At the end of February more than 300 people attended, either in person or via webcast, the “XBRL and Financial Analyst Technology Conference,” jointly sponsored by the New York Society of Security Analysts (NYSSA) and XBRL US. An archived copy of the webcast is available through the end of May.
The conference began with keynote remarks from Mike Starr of the Securities and Exchange Commission informing the audience of where XBRL stands today for the regulator. Starr mentioned the SEC is looking into efficiency changes to the filing process that may ultimately allow for the use of iXBRL (a more integrated version of XBRL) and the filing of a single report to the SEC. He also explained how the tagged data benefited the regulatory review process with the SEC and the standards development process of the FAF and FASB. While Starr acknowledges that the use and development of XBRL remains an evolving process, he believes past successes will keep the momentum going.
A panel discussion followed addressing topics on the state of XBRL in the financial industry. The culmination of the event was the announcement of the finalists and grand prize winner of the XBRL Challenge that launched last July.
Fifteen competitors submitted applications for final judging. The applications were submitted in an open-source environment, which means the applications may be downloaded and used without a charge. Additionally, the actual application code is available to others in order to incorporate and expand upon the application with limited restrictions and without the need to pay royalties. Information and links to all of the applications are available here.
The submissions fell into two primary groups: applications used for analytics and those that assist in accessing the data within XBRL filing, commonly referred to as “middleware.” The middleware entries, such the one submitted by finalist Arelle, provide a processor that future applications may use to consume data tagged in filing. The middleware applications did not directly incorporate analytical features but can be incorporated into applications based in Excel or that utilize customized financial modeling packages and tools. The judges recognized the importance of such applications in the ongoing development of tools and resources for investors.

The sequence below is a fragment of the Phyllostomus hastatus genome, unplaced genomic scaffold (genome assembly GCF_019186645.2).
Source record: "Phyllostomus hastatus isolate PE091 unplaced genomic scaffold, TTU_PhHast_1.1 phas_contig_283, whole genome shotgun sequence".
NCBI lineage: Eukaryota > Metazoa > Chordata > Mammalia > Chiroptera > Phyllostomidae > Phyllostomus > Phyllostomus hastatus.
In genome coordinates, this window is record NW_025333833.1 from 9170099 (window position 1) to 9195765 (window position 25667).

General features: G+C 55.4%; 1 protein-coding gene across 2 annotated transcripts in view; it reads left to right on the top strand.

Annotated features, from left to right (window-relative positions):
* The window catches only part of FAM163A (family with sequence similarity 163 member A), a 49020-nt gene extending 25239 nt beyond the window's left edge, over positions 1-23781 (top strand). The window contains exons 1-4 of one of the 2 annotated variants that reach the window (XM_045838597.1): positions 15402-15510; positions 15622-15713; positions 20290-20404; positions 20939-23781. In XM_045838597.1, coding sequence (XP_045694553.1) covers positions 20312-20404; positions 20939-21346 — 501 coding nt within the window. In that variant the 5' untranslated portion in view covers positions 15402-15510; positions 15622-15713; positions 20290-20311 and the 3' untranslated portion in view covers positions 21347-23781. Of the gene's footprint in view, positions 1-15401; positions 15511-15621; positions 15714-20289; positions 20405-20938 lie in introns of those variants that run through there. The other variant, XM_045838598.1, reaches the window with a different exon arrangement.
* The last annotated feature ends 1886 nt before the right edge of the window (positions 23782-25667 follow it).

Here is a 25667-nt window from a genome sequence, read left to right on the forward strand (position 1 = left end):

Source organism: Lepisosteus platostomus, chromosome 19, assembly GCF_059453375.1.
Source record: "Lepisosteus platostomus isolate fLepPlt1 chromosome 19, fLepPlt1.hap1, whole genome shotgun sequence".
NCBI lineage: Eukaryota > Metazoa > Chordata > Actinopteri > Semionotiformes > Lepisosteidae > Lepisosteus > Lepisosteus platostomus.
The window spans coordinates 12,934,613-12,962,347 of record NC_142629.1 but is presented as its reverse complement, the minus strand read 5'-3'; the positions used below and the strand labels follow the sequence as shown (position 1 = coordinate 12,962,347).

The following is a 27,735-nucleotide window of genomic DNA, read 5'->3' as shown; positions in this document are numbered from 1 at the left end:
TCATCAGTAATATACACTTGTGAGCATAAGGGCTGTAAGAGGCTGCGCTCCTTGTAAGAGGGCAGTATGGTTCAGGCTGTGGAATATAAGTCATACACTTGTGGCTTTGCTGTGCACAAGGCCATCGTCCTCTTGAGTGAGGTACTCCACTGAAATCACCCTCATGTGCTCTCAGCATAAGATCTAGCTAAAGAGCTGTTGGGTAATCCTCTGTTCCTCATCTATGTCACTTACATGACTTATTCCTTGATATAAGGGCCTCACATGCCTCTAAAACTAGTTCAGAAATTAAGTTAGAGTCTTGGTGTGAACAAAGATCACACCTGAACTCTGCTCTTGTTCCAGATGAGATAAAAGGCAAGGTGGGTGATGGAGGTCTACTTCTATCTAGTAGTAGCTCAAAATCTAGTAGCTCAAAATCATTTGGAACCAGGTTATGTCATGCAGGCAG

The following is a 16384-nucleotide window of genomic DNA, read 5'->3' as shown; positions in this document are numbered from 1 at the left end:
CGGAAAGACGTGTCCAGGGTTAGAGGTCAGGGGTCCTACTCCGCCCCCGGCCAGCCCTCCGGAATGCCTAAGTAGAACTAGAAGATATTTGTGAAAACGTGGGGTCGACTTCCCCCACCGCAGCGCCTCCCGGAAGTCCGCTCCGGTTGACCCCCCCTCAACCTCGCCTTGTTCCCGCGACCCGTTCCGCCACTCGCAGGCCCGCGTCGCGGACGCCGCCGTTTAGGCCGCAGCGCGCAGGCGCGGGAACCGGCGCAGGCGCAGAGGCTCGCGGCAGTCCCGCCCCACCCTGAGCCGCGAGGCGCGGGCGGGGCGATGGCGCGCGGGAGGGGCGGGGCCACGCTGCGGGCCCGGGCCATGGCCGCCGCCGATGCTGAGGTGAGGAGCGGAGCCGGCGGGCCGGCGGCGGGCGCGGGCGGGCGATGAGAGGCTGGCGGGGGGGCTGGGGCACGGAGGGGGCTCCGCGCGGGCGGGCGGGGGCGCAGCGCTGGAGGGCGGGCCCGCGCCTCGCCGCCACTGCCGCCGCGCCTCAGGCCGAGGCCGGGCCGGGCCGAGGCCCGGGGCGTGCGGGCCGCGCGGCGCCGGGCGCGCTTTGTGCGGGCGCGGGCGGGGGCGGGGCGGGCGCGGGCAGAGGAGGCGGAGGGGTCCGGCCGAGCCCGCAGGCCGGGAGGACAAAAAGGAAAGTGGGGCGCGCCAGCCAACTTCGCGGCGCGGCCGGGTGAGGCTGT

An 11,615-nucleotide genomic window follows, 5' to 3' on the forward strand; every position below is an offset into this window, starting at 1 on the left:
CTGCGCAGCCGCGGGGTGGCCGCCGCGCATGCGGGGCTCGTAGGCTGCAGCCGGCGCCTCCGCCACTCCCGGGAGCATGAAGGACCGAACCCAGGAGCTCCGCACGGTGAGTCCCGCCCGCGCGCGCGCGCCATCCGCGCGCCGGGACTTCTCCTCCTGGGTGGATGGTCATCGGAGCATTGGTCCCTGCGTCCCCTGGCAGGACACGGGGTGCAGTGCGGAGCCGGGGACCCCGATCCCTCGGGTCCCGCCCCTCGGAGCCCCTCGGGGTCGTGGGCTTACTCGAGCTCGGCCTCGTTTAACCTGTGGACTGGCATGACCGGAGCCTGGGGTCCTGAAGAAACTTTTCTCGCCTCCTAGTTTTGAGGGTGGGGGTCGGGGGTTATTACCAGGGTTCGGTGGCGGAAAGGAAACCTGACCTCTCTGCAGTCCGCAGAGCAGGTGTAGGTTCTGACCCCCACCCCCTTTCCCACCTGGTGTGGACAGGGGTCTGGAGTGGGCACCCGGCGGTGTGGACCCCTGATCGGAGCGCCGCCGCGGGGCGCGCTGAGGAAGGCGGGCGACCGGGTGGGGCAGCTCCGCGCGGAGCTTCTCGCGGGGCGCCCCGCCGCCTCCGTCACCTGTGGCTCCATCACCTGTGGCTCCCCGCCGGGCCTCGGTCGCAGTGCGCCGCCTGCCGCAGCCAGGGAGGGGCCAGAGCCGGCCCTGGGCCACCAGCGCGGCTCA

The grand prize winner, Calcbench.com, came from the analytical tool entries. In the press release announcing the winner, Paul Ratnaraj, director of Advanced Initiatives at Wharton Research Data Services (WRDS) and a judge for the XBRL Challenge, stated, “Among a very strong pool of applications, the judges chose Calcbench because it offers the broadest appeal and the most comprehensive use of data with XBRL and other sources, all within a simple interface that’s easy to use. It also offers a good framework on which to build other analytical tools.” According to the release, the Calcbench.com analytics “allow users to perform multi-company comparisons annually and quarter to quarter. Users can add their own notes and formulas, export to Excel and share their work with others.”
One submission actually highlighted the potential use for XBRL-tagged data beyond the traditional financial valuation process. The team of Dixon Wright and Norm Barnes provided an entry that focused on the use of publicly filed XBRL-tagged data in the application and review process for surety credit. They reasoned that the consistency provided by electronic data distribution between XBRL and other XML resources, combined with common and open standards, should reduce cost and overhead for both the borrower and lenders. This entry expands the potential uses of the information that is currently required to be tagged; such innovative concepts are added benefits of contests like the XBRL Challenge.
CFA Institute commends all of the individuals and teams that participated in the challenge and congratulates Calbench on its victory. Given the opportunity, the knowledge and abilities of professionals operating in our industry will bring about amazing changes for the future.